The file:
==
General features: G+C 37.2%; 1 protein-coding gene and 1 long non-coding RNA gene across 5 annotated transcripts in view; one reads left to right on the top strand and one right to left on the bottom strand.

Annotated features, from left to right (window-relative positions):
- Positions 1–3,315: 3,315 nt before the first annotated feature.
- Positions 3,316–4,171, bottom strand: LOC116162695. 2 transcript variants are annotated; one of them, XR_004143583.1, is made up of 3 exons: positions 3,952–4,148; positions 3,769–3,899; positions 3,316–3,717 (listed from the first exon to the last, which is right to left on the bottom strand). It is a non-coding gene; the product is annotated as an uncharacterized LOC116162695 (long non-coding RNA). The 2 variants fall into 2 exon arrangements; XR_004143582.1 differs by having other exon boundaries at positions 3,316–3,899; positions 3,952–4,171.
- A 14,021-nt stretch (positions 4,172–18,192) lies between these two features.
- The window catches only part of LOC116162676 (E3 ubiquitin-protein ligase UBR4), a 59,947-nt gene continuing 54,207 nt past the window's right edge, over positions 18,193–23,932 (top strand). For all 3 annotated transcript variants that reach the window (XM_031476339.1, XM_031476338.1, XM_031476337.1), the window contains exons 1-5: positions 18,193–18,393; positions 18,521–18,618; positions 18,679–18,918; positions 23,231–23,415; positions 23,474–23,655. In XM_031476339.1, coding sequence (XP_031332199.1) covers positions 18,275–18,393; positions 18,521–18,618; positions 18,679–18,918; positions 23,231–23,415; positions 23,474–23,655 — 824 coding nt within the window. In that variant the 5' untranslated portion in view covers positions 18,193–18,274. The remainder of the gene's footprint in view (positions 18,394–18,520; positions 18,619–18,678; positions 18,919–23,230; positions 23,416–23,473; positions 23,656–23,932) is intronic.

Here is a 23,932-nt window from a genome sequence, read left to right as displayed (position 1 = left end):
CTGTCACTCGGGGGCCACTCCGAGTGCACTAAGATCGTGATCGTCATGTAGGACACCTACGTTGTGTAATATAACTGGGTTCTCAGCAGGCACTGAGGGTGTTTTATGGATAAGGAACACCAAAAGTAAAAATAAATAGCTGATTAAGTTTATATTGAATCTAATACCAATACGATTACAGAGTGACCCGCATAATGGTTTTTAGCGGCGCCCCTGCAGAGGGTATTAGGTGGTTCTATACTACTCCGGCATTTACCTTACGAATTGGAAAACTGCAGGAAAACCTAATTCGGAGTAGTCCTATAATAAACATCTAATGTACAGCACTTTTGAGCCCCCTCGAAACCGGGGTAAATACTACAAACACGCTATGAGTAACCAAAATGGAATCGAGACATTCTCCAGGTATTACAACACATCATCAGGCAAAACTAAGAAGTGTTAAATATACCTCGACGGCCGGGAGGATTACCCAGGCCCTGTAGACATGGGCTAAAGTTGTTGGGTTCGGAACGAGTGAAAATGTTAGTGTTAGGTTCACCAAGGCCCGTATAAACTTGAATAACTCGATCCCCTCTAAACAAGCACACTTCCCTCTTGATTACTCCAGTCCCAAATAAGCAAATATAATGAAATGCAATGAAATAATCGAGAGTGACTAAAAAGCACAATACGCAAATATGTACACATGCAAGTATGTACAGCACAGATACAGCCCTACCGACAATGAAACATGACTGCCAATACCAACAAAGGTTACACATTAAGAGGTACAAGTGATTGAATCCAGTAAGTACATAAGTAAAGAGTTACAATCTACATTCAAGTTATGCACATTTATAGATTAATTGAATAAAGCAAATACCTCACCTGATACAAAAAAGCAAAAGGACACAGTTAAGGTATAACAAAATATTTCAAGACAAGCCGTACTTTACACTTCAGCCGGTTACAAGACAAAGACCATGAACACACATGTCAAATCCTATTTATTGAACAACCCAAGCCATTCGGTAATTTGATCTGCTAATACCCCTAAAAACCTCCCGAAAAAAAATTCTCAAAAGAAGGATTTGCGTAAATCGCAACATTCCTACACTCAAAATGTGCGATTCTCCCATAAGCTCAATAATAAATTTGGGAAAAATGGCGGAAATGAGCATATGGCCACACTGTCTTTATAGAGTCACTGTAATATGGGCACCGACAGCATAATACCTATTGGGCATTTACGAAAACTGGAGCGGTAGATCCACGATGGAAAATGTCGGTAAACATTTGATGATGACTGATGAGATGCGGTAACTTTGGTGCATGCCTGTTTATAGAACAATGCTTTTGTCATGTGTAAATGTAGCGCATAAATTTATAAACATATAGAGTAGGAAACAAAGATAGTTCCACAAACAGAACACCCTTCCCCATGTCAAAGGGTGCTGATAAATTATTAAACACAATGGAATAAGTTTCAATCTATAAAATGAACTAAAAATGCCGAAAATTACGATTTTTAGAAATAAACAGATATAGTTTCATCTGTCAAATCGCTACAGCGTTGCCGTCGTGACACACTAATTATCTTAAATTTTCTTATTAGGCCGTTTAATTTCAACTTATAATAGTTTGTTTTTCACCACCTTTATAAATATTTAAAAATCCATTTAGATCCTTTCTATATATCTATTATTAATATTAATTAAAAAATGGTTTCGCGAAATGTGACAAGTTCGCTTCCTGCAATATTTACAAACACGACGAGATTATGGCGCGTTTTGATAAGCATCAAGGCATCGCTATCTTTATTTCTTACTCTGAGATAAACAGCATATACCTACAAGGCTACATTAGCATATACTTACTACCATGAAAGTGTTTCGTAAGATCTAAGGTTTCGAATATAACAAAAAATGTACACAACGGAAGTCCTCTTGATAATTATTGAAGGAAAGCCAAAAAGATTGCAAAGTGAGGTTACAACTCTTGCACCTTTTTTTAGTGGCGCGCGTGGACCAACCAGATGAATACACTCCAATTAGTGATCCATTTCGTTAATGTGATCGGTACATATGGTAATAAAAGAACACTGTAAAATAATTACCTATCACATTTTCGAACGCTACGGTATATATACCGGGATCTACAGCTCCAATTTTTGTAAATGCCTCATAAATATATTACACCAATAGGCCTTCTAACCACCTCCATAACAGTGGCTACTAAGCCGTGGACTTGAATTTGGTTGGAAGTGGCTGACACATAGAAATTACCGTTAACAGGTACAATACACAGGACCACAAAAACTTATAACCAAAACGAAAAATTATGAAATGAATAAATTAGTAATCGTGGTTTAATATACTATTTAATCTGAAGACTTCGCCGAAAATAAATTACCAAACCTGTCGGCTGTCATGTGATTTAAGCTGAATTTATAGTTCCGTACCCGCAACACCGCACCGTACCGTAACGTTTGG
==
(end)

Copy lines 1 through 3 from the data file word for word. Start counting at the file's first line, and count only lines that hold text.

General features: G+C 37.2%; 1 protein-coding gene and 1 long non-coding RNA gene across 5 annotated transcripts in view; one reads left to right on the top strand and one right to left on the bottom strand.

Annotated features, from left to right (window-relative positions):
- Positions 1–3,315: 3,315 nt before the first annotated feature.